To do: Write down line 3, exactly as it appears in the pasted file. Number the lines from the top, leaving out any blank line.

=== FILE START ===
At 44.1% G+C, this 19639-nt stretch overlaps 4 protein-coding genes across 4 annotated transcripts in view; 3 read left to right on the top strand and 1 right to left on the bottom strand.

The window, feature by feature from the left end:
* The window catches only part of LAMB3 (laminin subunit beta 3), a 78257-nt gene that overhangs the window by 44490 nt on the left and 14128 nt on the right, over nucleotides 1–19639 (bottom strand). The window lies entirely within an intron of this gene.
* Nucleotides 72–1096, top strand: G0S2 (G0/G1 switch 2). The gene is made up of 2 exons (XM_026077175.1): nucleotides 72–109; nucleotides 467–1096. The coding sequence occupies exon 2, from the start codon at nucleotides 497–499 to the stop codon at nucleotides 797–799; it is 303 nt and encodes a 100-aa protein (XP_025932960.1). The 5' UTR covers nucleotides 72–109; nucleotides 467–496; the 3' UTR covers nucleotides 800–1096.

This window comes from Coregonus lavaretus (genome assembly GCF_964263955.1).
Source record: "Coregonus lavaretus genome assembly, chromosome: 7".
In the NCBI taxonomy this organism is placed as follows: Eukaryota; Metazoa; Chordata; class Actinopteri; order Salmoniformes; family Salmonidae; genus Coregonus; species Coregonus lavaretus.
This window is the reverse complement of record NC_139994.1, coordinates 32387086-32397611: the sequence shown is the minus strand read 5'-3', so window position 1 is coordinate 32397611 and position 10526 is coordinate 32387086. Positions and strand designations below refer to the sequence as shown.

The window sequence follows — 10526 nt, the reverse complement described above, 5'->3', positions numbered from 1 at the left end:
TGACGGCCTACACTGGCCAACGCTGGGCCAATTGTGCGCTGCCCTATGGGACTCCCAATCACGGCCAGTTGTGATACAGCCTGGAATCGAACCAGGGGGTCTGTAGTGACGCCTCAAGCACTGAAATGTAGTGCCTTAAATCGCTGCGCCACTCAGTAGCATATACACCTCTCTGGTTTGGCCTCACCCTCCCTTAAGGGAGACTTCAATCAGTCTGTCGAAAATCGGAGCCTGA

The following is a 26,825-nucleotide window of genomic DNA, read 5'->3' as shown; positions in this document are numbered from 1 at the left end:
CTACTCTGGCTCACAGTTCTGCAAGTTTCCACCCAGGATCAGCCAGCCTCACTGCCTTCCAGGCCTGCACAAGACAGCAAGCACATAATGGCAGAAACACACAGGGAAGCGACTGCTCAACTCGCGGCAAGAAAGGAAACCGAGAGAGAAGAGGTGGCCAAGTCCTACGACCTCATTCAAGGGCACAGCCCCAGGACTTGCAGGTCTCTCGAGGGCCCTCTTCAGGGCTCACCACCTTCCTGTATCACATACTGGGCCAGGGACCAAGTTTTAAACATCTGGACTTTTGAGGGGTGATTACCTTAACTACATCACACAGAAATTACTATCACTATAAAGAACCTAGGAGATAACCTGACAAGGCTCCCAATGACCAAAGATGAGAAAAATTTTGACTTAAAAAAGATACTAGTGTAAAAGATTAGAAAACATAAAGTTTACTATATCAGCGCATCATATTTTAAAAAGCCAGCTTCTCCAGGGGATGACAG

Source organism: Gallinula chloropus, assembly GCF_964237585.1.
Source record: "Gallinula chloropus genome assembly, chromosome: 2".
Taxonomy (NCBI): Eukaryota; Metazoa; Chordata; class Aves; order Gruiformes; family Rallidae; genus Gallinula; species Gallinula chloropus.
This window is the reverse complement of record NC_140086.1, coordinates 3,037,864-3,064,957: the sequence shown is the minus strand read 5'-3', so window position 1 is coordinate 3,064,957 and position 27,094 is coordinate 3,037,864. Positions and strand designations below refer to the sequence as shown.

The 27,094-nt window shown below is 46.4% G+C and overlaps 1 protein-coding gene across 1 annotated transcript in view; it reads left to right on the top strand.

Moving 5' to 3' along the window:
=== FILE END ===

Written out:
* The window catches only part of LAMB3 (laminin subunit beta 3), a 78257-nt gene that overhangs the window by 44490 nt on the left and 14128 nt on the right, over nucleotides 1–19639 (bottom strand). The window lies entirely within an intron of this gene.